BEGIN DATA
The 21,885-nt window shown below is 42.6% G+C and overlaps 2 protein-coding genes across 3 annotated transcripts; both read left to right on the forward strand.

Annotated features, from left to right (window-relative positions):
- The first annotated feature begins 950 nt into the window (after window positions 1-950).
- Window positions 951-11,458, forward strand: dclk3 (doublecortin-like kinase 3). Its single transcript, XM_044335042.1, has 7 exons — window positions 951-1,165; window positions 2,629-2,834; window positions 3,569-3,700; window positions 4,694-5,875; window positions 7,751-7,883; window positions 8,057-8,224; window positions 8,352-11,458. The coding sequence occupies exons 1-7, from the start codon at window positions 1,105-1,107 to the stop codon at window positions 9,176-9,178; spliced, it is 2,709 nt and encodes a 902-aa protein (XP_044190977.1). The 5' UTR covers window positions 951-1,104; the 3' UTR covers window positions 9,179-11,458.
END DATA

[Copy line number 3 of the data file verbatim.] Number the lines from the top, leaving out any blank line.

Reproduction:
- The first annotated feature begins 950 nt into the window (after window positions 1-950).